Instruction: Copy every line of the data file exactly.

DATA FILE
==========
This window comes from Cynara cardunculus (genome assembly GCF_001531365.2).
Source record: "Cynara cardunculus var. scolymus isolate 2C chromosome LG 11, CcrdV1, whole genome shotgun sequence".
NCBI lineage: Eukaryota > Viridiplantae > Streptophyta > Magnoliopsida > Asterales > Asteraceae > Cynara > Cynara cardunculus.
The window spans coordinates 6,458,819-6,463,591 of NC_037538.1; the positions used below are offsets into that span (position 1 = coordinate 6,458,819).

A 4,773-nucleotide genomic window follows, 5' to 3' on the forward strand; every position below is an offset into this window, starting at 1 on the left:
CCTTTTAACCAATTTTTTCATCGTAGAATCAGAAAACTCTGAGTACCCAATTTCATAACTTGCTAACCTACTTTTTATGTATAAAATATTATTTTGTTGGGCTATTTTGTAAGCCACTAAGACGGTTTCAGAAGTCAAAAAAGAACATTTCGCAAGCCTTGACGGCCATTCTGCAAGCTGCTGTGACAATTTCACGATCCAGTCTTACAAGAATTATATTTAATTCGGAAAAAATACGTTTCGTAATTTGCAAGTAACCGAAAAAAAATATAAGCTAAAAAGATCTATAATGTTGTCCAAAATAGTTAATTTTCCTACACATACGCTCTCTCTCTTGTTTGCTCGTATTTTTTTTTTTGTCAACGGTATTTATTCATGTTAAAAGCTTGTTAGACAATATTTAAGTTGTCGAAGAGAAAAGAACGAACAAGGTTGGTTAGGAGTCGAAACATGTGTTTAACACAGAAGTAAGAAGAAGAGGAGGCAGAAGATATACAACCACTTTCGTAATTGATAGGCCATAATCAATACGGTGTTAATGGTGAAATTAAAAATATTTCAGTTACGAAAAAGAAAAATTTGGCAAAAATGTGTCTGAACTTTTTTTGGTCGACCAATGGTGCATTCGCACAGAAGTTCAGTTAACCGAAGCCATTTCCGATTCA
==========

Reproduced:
This window comes from Cynara cardunculus (genome assembly GCF_001531365.2).
Source record: "Cynara cardunculus var. scolymus isolate 2C chromosome LG 11, CcrdV1, whole genome shotgun sequence".
NCBI lineage: Eukaryota > Viridiplantae > Streptophyta > Magnoliopsida > Asterales > Asteraceae > Cynara > Cynara cardunculus.
The window spans coordinates 6,458,819-6,463,591 of NC_037538.1; the positions used below are offsets into that span (position 1 = coordinate 6,458,819).

A 4,773-nucleotide genomic window follows, 5' to 3' on the forward strand; every position below is an offset into this window, starting at 1 on the left:
CCTTTTAACCAATTTTTTCATCGTAGAATCAGAAAACTCTGAGTACCCAATTTCATAACTTGCTAACCTACTTTTTATGTATAAAATATTATTTTGTTGGGCTATTTTGTAAGCCACTAAGACGGTTTCAGAAGTCAAAAAAGAACATTTCGCAAGCCTTGACGGCCATTCTGCAAGCTGCTGTGACAATTTCACGATCCAGTCTTACAAGAATTATATTTAATTCGGAAAAAATACGTTTCGTAATTTGCAAGTAACCGAAAAAAAATATAAGCTAAAAAGATCTATAATGTTGTCCAAAATAGTTAATTTTCCTACACATACGCTCTCTCTCTTGTTTGCTCGTATTTTTTTTTTTGTCAACGGTATTTATTCATGTTAAAAGCTTGTTAGACAATATTTAAGTTGTCGAAGAGAAAAGAACGAACAAGGTTGGTTAGGAGTCGAAACATGTGTTTAACACAGAAGTAAGAAGAAGAGGAGGCAGAAGATATACAACCACTTTCGTAATTGATAGGCCATAATCAATACGGTGTTAATGGTGAAATTAAAAATATTTCAGTTACGAAAAAGAAAAATTTGGCAAAAATGTGTCTGAACTTTTTTTGGTCGACCAATGGTGCATTCGCACAGAAGTTCAGTTAACCGAAGCCATTTCCGATTCA